The Department have issued a liver fluke warning for the winter ahead.
The risk of disease due to liver fluke infection will be high this winter for all parts of the country. This forecast is based on meteorological data provided by Met Eireann with regard to weather conditions and rainfall during the summer and autumn of this year.
Further to the disease forecast, preliminary information from the Animal Health Ireland Beef HealthCheck programme indicates that nationally the frequency of fluke damaged livers in cattle at slaughter has increased slightly over the summer months and into the autumn, with live fluke detected at low but consistent levels throughout this period. The frequency of these findings is greatest in cattle going to slaughter from north western and western counties. The Beef HealthCheck programme now provides a high level of coverage of cattle nationally, and work is ongoing to analyse the information it provides.
Regional Veterinary Laboratories (RVLs) Liver Fluke Abattoir ELISA Survey
Blood samples collected by Department staff from a selection of lambs (n=4,129) entering abattoirs in September and October were tested for antibodies to liver fluke to determine their level of exposure. Preliminary data from this survey indicates greatest exposure of lambs to liver fluke from counties on the western seaboard.
In assessing the risk of liver fluke disease on any particular farm, variation between individual farms in their soil type (whether soils are heavy or free-draining) must be taken into account, in addition to weather. The intermediate host of the parasite, which is a mud snail, tends to be located in soil that is slightly acidic and muddy. Thus, areas of fields with rushes are a particularly common location for mud snails to be found.
Aside from local conditions on the farm and prior weather conditions, it is important that livestock owners also factor in prior liver fluke history on the farm. This can be an important indicator of future disease patterns.
Monitoring of Disease
Liver fluke infection tends to be chronic in cattle, resulting in ill thrift and poor performance. In sheep, similarly, chronic disease can occur. However, infection in sheep can also result in more acute clinical signs, and can cause sudden death in cases of heavy challenge.
Livestock owners should continue to be vigilant for any signs of illness or ill thrift in their stock and should consult with their veterinary practitioner for diagnosis of liver fluke infection or other potential cause(s) of these clinical signs. It is recommended that carcasses be submitted to a RVL for post mortem examination in cases where the cause of death is not obvious.
Information from abattoir examination of livers (Beef HealthCheck reports for cattle) of previously sold fattened stock is also a valuable source of information to inform livestock owners of the prevalence of liver fluke infection on their own farm or on the efficacy of their control program.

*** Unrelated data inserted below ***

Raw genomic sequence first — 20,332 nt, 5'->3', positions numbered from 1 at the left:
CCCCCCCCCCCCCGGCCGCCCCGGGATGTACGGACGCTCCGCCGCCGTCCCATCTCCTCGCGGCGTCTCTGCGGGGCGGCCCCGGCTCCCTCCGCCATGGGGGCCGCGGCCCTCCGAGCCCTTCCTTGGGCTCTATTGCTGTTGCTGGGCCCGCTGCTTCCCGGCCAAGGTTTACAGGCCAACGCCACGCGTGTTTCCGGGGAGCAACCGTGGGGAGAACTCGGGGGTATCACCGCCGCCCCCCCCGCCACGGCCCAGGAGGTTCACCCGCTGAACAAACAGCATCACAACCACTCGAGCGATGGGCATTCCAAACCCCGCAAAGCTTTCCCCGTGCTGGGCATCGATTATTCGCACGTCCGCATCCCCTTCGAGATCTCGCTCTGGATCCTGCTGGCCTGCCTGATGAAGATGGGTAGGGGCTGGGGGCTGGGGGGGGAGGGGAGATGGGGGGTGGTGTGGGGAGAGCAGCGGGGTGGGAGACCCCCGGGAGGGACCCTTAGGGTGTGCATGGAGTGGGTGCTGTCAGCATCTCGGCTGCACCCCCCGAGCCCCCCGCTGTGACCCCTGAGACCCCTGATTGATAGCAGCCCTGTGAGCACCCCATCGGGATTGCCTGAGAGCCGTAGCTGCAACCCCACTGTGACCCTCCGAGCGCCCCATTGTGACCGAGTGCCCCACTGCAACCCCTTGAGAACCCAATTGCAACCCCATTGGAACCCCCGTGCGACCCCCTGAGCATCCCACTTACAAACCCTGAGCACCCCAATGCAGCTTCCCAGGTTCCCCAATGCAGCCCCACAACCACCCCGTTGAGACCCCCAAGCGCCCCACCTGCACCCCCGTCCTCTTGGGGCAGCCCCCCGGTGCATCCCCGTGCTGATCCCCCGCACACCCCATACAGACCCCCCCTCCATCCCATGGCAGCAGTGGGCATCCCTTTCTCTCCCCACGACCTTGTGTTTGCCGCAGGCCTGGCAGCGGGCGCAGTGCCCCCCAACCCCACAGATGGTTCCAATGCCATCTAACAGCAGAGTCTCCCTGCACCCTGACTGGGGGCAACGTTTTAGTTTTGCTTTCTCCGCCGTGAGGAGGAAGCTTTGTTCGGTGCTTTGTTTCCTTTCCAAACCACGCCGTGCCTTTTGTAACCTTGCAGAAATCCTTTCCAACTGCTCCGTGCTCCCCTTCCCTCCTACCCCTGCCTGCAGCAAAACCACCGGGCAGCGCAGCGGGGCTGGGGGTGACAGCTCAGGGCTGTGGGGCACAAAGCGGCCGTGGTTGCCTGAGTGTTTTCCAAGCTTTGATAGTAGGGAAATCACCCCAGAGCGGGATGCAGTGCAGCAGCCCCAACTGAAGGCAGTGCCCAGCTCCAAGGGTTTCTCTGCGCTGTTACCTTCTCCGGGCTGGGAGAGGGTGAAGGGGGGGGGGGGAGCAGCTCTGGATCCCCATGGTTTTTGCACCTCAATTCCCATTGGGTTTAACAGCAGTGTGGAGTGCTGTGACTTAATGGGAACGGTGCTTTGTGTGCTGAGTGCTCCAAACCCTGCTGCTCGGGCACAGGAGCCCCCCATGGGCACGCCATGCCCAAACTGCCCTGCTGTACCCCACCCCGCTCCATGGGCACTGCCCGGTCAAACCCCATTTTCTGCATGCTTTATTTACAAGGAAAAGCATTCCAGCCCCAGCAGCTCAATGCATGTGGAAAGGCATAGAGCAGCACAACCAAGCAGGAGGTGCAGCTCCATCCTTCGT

Treatment and Control
In areas of high risk and on farms where liver fluke infection has been diagnosed or there is a prior history, livestock owners should consult with their veterinary practitioner to devise an appropriate control and prevention program.
In using flukicides to control and treat liver fluke infection, particular attention should be given to dosing cattle at the time of housing, and sheep in autumn or earlier in the year if there are concerns based on faecal examination or prior history. For sheep, a drug effective against early immature as well as late immature and mature flukes should be used to protect against acute disease, and sheep should also be removed from pasture to prevent re-infection. If the flukicide given to cattle at housing is not effective against early immature fluke, then faecal samples should be taken six to eight weeks after housing and tested for the presence of liver fluke eggs. This will determine whether a follow-up flukicide treatment is necessary.
Advice should always be sought on treatment protocols and the appropriate interval at which such treatments should be given. Testing faecal samples for the presence of liver fluke eggs can help determine both the necessity and success of such treatments. This is especially important given that resistance to flukicides is becoming an increasing concern. In addition, bulk milk tests for antibodies to the parasite in dairy herds can be useful in monitoring year-to-year variation.
Where it is feasible, and as a long-term control option, areas of fields which are suitable habitats for the intermediate host (wet muddy areas often containing clumps of rushes) should be either fenced off or drained. This will result in a permanent reduction of snail habitat.
What about Rumen Fluke?
This parasite, which shares the same intermediate host as liver fluke, has become more prevalent in Ireland over the last number of years. The pathogenicity of rumen fluke is due to the activity of the juvenile stages in the intestine.
If clinical signs such as rapid weight loss or diarrhoea are seen, or if there is a history of previous disease from rumen fluke on the farm, consult with your veterinary advisor as to whether treatment for rumen fluke is required. The finding of rumen fluke eggs in faecal samples of animals that are thriving and producing well is not reason enough to warrant treatment of these animals for rumen fluke.